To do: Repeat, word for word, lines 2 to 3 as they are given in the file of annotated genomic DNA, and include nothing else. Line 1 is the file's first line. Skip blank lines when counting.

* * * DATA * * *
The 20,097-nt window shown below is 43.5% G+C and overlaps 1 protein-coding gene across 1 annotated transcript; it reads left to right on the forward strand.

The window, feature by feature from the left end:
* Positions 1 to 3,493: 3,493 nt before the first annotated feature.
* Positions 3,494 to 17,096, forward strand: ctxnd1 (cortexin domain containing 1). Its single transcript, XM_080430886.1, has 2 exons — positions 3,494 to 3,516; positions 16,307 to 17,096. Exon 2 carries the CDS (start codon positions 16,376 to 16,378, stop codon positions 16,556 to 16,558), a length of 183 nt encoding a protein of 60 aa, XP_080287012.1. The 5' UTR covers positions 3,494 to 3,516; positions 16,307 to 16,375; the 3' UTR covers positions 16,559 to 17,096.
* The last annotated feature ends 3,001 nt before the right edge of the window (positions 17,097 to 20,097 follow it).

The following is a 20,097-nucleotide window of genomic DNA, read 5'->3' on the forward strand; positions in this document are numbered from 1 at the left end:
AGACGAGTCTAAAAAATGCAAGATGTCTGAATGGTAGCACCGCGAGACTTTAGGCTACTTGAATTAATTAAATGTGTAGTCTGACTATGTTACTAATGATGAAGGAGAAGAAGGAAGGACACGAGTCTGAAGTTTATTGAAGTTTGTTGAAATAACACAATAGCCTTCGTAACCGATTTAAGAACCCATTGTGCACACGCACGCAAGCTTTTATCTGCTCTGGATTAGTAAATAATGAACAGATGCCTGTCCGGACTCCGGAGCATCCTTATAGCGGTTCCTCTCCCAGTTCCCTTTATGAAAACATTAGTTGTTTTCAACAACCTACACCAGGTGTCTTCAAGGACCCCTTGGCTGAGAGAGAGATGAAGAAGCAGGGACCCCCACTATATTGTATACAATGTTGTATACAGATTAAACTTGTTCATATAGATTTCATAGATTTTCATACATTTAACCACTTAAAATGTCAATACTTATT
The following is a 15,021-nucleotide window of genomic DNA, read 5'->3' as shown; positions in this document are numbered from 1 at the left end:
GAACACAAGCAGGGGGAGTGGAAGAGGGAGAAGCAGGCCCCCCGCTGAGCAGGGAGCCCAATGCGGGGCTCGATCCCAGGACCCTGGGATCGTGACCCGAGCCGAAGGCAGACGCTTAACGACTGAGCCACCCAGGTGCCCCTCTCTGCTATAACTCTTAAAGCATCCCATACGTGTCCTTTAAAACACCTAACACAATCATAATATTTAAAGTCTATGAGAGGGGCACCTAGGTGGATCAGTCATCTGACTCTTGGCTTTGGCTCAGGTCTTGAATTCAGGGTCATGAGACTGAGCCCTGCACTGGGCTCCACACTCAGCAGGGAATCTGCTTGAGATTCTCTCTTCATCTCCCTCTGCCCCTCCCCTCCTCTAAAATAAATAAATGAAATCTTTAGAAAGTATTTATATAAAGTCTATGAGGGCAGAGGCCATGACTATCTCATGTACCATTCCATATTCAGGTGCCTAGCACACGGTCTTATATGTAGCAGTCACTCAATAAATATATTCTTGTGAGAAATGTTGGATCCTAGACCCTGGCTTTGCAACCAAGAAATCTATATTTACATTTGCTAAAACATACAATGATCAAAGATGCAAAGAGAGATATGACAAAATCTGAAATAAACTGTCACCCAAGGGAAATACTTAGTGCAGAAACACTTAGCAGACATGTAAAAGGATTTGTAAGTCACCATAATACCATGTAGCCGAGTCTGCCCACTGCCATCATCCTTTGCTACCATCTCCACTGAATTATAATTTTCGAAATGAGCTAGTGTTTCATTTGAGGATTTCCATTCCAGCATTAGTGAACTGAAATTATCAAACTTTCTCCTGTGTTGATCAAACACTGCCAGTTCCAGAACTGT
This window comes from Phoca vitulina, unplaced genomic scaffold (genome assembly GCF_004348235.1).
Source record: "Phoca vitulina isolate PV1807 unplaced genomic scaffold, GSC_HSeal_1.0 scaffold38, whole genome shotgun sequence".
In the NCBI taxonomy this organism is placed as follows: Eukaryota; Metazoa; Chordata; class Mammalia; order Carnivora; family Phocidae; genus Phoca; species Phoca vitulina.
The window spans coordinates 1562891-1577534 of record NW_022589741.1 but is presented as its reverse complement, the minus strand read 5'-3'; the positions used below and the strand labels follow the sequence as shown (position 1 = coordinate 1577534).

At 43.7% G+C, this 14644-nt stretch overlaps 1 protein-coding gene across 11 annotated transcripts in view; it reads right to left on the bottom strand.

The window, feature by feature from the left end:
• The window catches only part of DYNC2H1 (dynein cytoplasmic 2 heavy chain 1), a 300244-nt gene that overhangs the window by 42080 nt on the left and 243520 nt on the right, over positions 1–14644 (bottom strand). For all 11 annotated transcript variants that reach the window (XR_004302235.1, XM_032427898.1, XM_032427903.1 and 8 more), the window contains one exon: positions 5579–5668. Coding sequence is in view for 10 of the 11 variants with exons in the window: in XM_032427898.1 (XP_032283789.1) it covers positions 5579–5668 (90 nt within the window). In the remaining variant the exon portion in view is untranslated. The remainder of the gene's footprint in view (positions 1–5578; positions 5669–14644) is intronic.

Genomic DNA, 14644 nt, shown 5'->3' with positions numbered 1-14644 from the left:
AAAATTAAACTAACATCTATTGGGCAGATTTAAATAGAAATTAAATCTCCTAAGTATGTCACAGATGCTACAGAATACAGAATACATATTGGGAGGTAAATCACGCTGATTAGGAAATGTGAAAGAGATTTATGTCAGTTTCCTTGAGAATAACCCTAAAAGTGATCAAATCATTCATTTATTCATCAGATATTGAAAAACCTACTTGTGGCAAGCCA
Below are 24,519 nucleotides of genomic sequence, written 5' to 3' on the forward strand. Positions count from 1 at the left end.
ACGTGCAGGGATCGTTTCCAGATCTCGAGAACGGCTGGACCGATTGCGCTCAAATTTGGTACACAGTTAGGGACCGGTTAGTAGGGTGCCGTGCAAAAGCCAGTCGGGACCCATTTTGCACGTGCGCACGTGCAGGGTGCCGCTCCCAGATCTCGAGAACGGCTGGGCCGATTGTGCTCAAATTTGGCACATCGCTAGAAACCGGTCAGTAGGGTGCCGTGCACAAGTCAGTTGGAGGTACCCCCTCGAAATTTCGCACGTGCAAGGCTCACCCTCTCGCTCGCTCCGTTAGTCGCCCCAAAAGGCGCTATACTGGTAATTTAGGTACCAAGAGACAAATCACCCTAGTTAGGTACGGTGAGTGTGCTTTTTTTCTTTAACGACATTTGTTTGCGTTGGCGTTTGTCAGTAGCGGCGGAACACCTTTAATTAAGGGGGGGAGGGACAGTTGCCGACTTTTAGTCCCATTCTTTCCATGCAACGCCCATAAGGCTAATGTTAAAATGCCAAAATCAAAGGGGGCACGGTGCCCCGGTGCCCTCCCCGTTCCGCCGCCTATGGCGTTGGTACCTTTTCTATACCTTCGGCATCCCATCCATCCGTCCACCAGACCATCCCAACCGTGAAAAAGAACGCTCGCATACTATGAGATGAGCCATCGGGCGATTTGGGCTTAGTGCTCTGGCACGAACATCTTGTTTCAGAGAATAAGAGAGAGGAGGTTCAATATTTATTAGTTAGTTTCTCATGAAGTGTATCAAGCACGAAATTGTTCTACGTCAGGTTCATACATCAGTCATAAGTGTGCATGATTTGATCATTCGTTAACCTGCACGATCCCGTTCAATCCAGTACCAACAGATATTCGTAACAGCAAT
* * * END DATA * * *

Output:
The window, feature by feature from the left end:
* Positions 1 to 3,493: 3,493 nt before the first annotated feature.